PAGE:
Around the Body in 24 Days – The Scull

So has the time come for the head and I’m going to use cranio sacral therapy as a starting point. Until the mid 1900’s, the opinion was that the different parts of the skull was grown together. William Garner Sutherland, PhD, filled a skull with dried beans and placed the cranium in a bucket of water. As the beans swelled, the bones of the skull was pushed away from eachother, and this lead to the discovery that the seams between the parts of the skull meet in different angles. The parts meet in 128 different angles och for these angles there is a technique developed by Alain Gehin. At the end of the 1970’s Dr. John Upledger proved that the skull does not grow together during life, and that there are elastic fibres, non-elastic collagen fibres, and blood vessels inside the seams, just like there are in all joints in the body. He also found nervthreads in the seams, that he traced back to  Choroideus, a flap that controls the filtering of the spinal liquid from the blood. He draw the conclusion that the driving force behind the so called cranio sacral rythm, is the opening and closing of this flap, which makes the scull expand and retract.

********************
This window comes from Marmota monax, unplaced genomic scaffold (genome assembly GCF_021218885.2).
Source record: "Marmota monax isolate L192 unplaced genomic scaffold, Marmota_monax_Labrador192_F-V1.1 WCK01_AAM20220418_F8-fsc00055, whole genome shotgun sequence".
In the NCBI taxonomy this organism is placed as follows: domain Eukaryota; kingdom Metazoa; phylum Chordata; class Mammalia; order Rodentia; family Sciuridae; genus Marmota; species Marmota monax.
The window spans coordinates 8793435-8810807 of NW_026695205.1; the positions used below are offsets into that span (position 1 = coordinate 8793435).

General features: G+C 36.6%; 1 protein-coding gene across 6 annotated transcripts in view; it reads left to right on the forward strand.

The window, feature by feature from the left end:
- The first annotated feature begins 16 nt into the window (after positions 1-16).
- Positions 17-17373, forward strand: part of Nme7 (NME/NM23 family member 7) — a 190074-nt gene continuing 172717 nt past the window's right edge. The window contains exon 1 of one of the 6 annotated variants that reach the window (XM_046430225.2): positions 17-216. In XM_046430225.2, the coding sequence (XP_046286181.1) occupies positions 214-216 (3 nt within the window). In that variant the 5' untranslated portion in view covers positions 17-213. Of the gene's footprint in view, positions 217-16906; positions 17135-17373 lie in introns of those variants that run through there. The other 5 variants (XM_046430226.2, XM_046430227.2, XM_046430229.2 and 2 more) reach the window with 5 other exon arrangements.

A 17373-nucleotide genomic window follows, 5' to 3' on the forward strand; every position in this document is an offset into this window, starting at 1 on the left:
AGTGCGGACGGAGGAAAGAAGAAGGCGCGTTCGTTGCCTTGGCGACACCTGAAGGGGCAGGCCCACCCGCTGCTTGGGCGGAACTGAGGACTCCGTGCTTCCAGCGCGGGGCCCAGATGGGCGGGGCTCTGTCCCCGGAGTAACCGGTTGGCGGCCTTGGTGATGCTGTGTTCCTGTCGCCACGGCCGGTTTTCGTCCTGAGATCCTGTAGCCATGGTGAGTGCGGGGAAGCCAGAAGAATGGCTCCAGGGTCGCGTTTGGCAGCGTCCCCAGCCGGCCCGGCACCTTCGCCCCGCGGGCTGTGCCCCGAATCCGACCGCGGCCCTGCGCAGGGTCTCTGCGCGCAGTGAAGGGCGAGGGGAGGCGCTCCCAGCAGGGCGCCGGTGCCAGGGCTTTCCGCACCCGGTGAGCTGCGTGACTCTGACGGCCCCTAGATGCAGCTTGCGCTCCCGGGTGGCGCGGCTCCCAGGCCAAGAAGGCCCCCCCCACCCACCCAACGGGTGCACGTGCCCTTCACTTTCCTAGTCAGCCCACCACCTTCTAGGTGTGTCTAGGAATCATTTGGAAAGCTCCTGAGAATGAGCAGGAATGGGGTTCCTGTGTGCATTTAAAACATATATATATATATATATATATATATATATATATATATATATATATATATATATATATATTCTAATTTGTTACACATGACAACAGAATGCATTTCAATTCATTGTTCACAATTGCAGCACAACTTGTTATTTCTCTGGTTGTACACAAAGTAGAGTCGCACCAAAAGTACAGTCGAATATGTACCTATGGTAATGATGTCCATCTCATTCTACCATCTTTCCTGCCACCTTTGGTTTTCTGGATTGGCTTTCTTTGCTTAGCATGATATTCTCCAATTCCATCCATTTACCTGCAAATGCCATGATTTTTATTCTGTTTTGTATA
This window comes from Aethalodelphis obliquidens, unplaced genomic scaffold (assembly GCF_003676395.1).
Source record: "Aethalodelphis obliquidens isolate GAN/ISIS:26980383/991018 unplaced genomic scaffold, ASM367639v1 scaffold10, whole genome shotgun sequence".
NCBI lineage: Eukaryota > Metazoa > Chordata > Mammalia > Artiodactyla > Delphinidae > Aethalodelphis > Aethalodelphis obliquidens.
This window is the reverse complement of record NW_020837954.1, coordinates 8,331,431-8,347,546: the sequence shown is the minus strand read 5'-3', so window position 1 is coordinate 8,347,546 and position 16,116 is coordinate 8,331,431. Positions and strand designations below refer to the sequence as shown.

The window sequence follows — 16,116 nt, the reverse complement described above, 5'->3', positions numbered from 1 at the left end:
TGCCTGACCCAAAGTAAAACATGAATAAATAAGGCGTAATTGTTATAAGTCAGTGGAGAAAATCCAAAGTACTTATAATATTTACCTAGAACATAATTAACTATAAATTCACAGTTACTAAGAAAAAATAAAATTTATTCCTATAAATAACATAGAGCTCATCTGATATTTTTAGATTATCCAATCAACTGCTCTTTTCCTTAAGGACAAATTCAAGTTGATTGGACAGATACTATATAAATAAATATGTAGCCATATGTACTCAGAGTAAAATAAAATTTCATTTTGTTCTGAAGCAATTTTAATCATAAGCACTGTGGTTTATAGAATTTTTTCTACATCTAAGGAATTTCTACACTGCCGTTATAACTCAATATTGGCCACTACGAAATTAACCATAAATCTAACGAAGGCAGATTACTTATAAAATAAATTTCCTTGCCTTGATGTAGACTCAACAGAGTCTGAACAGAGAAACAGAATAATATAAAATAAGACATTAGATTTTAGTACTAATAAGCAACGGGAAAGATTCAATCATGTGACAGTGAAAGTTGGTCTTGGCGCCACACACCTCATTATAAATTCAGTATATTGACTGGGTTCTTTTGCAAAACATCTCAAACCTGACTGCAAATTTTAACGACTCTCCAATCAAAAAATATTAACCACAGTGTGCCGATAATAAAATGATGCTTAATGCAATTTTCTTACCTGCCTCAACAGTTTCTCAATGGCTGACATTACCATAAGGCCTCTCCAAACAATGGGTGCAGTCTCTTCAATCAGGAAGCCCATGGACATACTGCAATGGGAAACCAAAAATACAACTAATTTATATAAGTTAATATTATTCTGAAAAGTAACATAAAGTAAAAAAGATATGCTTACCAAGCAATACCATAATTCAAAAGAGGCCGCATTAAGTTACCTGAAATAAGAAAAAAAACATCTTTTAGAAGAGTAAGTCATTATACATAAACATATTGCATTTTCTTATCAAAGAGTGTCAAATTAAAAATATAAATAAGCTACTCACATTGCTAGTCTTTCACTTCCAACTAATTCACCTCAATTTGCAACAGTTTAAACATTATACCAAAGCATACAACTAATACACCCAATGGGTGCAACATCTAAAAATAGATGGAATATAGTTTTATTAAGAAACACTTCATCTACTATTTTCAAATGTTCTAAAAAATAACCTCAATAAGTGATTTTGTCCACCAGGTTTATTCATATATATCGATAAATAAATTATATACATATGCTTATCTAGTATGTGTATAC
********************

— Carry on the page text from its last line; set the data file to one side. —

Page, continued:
The parts of the scull is: occipital bone, parietal bone, frontal bone, temporal bone, sphenoid, maxilliary bone, mandible, nasal bone and ethmoid bone and the outer ear cavity (not sure about the name in english). Of course we also have the brain, but I won’t go into that here.

There are also the spinal meninges and cranial meninges. They are a series of specialized membranes, that surrounds the spinal chord and the brain. The cranial meninges keep the individual skull bones in place and seperates them from the brain. They need to be strong enough to hold the skull bones together and flexible enough to let the seams move. The cranial meninges and the spinal meninges, consists of three layers that surrounds the brain and the spinal chord.  They provide the necessary physical stability, protection, nourishment and schock absorption. Nearest to the cranium is the outer of the three layers. It is called Dura Mater. The cranial meninges is divided into two parts where the outer part protects the inside of the cranium and the inner forms pleats that protects the different parts of the brain. All of the spinal nerves passes through the spinal meninges on their way out into the body. Therefor the effect of the nervsignals can be affected if the spinal meninges is tense och warped. The meninges can lose their elasticity through fever, infections, physical traumas, chronical stress and medication.

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